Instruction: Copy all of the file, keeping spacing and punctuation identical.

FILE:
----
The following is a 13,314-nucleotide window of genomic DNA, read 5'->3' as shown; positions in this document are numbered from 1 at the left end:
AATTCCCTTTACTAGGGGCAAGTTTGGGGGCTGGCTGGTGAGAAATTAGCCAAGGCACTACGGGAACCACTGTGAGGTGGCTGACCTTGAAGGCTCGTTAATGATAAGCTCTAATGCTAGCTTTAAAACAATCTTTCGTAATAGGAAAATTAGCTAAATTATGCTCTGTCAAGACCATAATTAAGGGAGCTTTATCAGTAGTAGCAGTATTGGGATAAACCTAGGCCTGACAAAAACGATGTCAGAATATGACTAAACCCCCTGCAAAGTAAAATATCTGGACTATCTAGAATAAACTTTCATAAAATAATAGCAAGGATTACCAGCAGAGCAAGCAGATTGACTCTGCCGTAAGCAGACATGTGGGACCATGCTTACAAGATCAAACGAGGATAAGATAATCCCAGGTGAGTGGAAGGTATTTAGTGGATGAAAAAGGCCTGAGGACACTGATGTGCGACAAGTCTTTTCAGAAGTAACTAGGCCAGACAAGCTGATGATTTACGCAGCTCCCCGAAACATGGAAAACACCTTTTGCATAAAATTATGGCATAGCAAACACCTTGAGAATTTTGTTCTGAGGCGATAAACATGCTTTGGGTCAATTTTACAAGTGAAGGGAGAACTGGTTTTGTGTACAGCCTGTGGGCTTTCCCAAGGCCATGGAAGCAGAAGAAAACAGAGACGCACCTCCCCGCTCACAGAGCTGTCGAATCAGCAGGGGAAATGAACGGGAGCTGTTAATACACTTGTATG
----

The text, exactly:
The following is a 13,314-nucleotide window of genomic DNA, read 5'->3' as shown; positions in this document are numbered from 1 at the left end:
AATTCCCTTTACTAGGGGCAAGTTTGGGGGCTGGCTGGTGAGAAATTAGCCAAGGCACTACGGGAACCACTGTGAGGTGGCTGACCTTGAAGGCTCGTTAATGATAAGCTCTAATGCTAGCTTTAAAACAATCTTTCGTAATAGGAAAATTAGCTAAATTATGCTCTGTCAAGACCATAATTAAGGGAGCTTTATCAGTAGTAGCAGTATTGGGATAAACCTAGGCCTGACAAAAACGATGTCAGAATATGACTAAACCCCCTGCAAAGTAAAATATCTGGACTATCTAGAATAAACTTTCATAAAATAATAGCAAGGATTACCAGCAGAGCAAGCAGATTGACTCTGCCGTAAGCAGACATGTGGGACCATGCTTACAAGATCAAACGAGGATAAGATAATCCCAGGTGAGTGGAAGGTATTTAGTGGATGAAAAAGGCCTGAGGACACTGATGTGCGACAAGTCTTTTCAGAAGTAACTAGGCCAGACAAGCTGATGATTTACGCAGCTCCCCGAAACATGGAAAACACCTTTTGCATAAAATTATGGCATAGCAAACACCTTGAGAATTTTGTTCTGAGGCGATAAACATGCTTTGGGTCAATTTTACAAGTGAAGGGAGAACTGGTTTTGTGTACAGCCTGTGGGCTTTCCCAAGGCCATGGAAGCAGAAGAAAACAGAGACGCACCTCCCCGCTCACAGAGCTGTCGAATCAGCAGGGGAAATGAACGGGAGCTGTTAATACACTTGTATG